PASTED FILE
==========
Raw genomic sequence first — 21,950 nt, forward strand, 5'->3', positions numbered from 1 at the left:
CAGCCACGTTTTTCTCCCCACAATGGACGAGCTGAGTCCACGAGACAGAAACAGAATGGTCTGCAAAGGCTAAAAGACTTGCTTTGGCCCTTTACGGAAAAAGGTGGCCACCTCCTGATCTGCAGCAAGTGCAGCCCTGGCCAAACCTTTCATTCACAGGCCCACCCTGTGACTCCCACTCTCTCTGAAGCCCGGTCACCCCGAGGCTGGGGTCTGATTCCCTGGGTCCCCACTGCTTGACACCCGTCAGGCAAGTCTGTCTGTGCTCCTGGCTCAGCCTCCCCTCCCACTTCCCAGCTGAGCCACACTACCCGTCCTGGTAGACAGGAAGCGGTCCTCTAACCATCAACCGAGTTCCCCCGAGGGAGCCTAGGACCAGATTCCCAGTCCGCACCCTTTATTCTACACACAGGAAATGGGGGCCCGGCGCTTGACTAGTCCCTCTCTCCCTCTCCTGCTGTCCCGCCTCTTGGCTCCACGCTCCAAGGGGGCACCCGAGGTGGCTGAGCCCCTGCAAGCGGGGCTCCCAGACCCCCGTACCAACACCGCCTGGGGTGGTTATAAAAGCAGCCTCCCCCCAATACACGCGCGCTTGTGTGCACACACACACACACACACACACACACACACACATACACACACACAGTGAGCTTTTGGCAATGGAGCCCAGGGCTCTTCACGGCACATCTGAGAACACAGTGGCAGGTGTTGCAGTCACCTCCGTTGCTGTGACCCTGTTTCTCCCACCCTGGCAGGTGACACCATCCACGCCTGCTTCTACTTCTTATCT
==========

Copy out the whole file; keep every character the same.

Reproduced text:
Raw genomic sequence first — 21,950 nt, forward strand, 5'->3', positions numbered from 1 at the left:
CAGCCACGTTTTTCTCCCCACAATGGACGAGCTGAGTCCACGAGACAGAAACAGAATGGTCTGCAAAGGCTAAAAGACTTGCTTTGGCCCTTTACGGAAAAAGGTGGCCACCTCCTGATCTGCAGCAAGTGCAGCCCTGGCCAAACCTTTCATTCACAGGCCCACCCTGTGACTCCCACTCTCTCTGAAGCCCGGTCACCCCGAGGCTGGGGTCTGATTCCCTGGGTCCCCACTGCTTGACACCCGTCAGGCAAGTCTGTCTGTGCTCCTGGCTCAGCCTCCCCTCCCACTTCCCAGCTGAGCCACACTACCCGTCCTGGTAGACAGGAAGCGGTCCTCTAACCATCAACCGAGTTCCCCCGAGGGAGCCTAGGACCAGATTCCCAGTCCGCACCCTTTATTCTACACACAGGAAATGGGGGCCCGGCGCTTGACTAGTCCCTCTCTCCCTCTCCTGCTGTCCCGCCTCTTGGCTCCACGCTCCAAGGGGGCACCCGAGGTGGCTGAGCCCCTGCAAGCGGGGCTCCCAGACCCCCGTACCAACACCGCCTGGGGTGGTTATAAAAGCAGCCTCCCCCCAATACACGCGCGCTTGTGTGCACACACACACACACACACACACACACACACACATACACACACACAGTGAGCTTTTGGCAATGGAGCCCAGGGCTCTTCACGGCACATCTGAGAACACAGTGGCAGGTGTTGCAGTCACCTCCGTTGCTGTGACCCTGTTTCTCCCACCCTGGCAGGTGACACCATCCACGCCTGCTTCTACTTCTTATCT